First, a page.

MELBOURNE, May 4 (UPI) — An Australian study suggests melting sea ice as a major cause of arctic warming in the past two decades.
University of Melbourne researchers led by James Screen said the increased arctic warming was due to positive feedback between sea ice melting and atmospheric warming.
“The sea ice acts like a shiny lid on the Arctic Ocean,” Screen said. “When it is heated, it reflects most of the incoming sunlight back into space. When the sea ice melts, more heat is absorbed by the water. The warmer water then heats the atmosphere above it. What we found is this feedback system has warmed the atmosphere at a faster rate than it would otherwise.”
The scientists said their findings conflict with previous hypotheses that warmer air transported from lower latitudes toward the pole, or changes in cloud cover, are the primary causes of enhanced arctic warming.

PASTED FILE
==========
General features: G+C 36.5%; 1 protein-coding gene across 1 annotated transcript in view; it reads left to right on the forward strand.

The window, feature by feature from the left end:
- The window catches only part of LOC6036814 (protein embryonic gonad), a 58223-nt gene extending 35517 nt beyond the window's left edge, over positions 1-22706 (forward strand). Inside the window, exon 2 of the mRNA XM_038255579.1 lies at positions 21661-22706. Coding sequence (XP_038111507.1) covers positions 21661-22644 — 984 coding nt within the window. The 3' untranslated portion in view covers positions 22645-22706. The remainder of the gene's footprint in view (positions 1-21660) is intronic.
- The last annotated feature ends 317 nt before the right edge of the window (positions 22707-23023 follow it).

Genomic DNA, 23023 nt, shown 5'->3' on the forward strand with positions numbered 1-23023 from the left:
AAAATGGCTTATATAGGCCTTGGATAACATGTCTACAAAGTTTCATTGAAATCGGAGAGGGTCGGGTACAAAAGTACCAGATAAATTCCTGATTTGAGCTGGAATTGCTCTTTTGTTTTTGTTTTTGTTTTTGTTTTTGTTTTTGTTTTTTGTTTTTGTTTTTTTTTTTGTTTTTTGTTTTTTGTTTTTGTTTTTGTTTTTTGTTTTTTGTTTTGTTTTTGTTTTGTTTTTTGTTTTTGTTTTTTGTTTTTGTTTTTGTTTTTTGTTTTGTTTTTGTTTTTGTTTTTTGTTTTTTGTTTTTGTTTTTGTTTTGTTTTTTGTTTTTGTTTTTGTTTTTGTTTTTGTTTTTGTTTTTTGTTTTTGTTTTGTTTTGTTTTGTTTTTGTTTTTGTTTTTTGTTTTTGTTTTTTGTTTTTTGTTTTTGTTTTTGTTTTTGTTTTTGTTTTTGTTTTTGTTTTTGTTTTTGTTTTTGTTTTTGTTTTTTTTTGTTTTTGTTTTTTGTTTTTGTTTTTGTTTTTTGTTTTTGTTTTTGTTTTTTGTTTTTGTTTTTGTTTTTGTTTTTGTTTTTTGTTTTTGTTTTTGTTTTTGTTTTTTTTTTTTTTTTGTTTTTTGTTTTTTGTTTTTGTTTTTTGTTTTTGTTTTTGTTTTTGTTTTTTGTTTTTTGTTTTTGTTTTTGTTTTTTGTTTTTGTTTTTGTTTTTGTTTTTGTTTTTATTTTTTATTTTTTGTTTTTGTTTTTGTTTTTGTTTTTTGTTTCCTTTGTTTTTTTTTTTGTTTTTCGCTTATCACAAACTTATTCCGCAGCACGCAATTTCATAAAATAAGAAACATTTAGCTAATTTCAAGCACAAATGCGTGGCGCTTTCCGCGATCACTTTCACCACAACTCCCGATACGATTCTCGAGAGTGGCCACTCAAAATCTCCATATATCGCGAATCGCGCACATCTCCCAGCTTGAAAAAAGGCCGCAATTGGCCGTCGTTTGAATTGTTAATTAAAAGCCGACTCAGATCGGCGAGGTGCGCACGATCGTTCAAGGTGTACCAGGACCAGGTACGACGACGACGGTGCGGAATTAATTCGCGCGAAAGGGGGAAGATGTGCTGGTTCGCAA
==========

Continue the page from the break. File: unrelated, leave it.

The arctic region has experience the fastest warming of any area on Earth, partly caused by increasing human greenhouse gas emissions, Screen said. At the same time, the arctic ice has been declining dramatically.
Ian Simmonds, a professor at the university’s School of Earth Sciences and co-author of the research paper, says the findings are significant.
“It was previously thought that loss of sea ice could cause further warming,” Simmonds said. “Now we have confirmation this is already happening.”
The study appears in the journal Nature.
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